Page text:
It is standard in most contracts to have internal mediation in cases of disagreements in the quality of construction work delivered. If an internal resolution is not possible, the next step is to undergo external arbitration which seeks a cheaper resolution and alternative to lengthy and more costly litigation. Although arbitration is not necessarily required, Australian Standards like the AS4000 and AS4300 require the plaintiffs and defendants to resolve their construction dispute following the procedures in the Arbitration Guidelines, the International Chamber of Commerce Arbitration Rules Australian Disputes Centres, or the Australian Centre for International Commercial Arbitration.

Should your dispute reach the courts, keep in mind that the process for commercial and industrial building defect disputes is different from lodging residential construction complaints. While the latter are tried by a specific body like the NSW Fair Trading or a relevant tribunal in the state or territory, higher-value residential building complaints and commercial building disputes are tried by intermediate-level courts where construction matters are heard or by state supreme courts.

See to it that you lodge your complaint within 6 years from the date of the breach for contract-based claims. If you are claiming under a deed, make sure that you file your construction-related complaint within 12 years from the date of the breach, if you’re in Victoria.  For accuracy, check the legislation and find the statute of limitation applicable to your state or territory.

Building Defects in Your Structure: Your Legal Options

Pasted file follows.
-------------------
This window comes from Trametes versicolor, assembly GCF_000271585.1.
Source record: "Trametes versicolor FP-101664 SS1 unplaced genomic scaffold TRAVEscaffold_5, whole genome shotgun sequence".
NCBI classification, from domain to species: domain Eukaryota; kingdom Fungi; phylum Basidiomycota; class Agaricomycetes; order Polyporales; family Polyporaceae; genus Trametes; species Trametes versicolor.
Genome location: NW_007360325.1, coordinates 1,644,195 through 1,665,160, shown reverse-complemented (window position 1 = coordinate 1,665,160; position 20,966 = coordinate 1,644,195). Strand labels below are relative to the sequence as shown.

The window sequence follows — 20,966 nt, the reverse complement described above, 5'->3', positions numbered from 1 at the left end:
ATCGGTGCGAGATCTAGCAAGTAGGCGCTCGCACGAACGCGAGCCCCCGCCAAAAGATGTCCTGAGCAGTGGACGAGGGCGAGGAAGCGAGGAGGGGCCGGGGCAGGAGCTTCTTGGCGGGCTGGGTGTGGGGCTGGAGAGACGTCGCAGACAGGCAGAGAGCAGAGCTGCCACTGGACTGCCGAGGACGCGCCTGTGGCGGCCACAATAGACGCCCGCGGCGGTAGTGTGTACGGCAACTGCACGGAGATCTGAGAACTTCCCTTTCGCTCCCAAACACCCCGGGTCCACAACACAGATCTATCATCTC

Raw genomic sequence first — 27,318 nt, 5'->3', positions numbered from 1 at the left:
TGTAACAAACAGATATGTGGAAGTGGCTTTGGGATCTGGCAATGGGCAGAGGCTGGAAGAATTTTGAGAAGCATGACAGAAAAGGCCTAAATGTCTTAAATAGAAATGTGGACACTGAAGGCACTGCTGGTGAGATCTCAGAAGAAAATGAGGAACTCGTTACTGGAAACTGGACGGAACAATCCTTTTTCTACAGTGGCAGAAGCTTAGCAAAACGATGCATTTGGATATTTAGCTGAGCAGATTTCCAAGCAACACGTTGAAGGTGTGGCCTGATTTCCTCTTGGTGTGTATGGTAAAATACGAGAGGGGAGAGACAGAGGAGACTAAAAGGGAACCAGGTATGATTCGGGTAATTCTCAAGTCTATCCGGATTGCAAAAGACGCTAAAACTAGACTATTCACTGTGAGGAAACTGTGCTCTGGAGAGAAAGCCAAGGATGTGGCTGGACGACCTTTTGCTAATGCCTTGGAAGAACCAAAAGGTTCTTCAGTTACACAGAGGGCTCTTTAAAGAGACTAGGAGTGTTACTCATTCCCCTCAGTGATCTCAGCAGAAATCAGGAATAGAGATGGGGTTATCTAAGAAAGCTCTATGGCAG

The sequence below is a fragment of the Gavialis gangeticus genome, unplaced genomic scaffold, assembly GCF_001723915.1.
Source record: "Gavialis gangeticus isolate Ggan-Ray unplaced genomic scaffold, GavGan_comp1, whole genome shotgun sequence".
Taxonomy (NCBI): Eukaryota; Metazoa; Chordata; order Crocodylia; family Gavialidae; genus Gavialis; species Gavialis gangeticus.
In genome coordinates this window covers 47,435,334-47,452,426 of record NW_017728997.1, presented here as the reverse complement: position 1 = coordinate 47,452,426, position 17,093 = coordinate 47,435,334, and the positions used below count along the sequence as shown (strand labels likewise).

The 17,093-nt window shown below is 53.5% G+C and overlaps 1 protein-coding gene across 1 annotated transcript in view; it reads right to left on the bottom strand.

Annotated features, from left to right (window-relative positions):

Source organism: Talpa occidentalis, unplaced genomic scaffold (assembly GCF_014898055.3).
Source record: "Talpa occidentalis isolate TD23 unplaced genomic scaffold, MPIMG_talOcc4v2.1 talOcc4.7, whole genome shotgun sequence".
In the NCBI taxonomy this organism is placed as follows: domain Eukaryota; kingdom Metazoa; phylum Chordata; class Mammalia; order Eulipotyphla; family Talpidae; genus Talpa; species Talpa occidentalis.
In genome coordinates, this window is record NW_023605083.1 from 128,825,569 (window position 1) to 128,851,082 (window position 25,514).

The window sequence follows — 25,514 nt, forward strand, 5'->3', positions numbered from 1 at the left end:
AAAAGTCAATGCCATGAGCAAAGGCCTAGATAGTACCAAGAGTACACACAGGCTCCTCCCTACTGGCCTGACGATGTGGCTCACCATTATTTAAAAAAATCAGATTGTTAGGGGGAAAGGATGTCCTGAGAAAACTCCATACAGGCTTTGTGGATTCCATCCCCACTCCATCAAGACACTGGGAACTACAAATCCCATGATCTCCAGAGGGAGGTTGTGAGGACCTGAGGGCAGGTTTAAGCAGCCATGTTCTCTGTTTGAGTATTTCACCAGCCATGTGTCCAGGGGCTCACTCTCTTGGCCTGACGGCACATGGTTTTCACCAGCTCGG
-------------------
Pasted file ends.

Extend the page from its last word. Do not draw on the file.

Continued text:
A construction project may sound complex in nature, with different specialists and skilled workers in the field of engineering, architecture, and construction involved in the overall delivery. However, at the end of the day, it is still a contractual obligation, binding the employer (you) with your contractor and providers of professional services.

In case of substandard construction work or a defect in a renovation job, the contractor or builder still is liable for a breach of contract since they failed to deliver the work according to the standards and quality required from them by Australian standards. When this happens, you can always take advantage of the remedies made available by law.

  • Award of damages – You, as the plaintiff, will be entitled to general damages award to compensate you for the breach of contract.
  • Claims – This is the sum of total loss or damage you might have incurred due to the building defect. It is calculated as the liquidated sum in the form of debt.
  • Specific performance – You can demand your contractor to perform its obligations under the contract.
  • Injunction – You can file this to prevent your contractor from exercising a right that they are actually not entitled to or to prevent them from not fulfilling their obligations.

There are other legal actions you can take to exercise your right in cases of defective building work. It is still best to consult with your barrister since the remedy applicable to you depends on the circumstances surrounding your agreement with your contractor and the actual damage to your structure.

How to Avoid Disputes Related to Building Defects

Nobody wants to undergo the costly process of settling construction disputes in the courts. Whilst there are no certainties as regards construction – trust us we have seen too much to not be cynical – the key is to be thorough in your investigations, documentation and communication. If you require a third party opinion on your matter before you go back to your builder, feel free to ask a member of the Remedial team for a chat.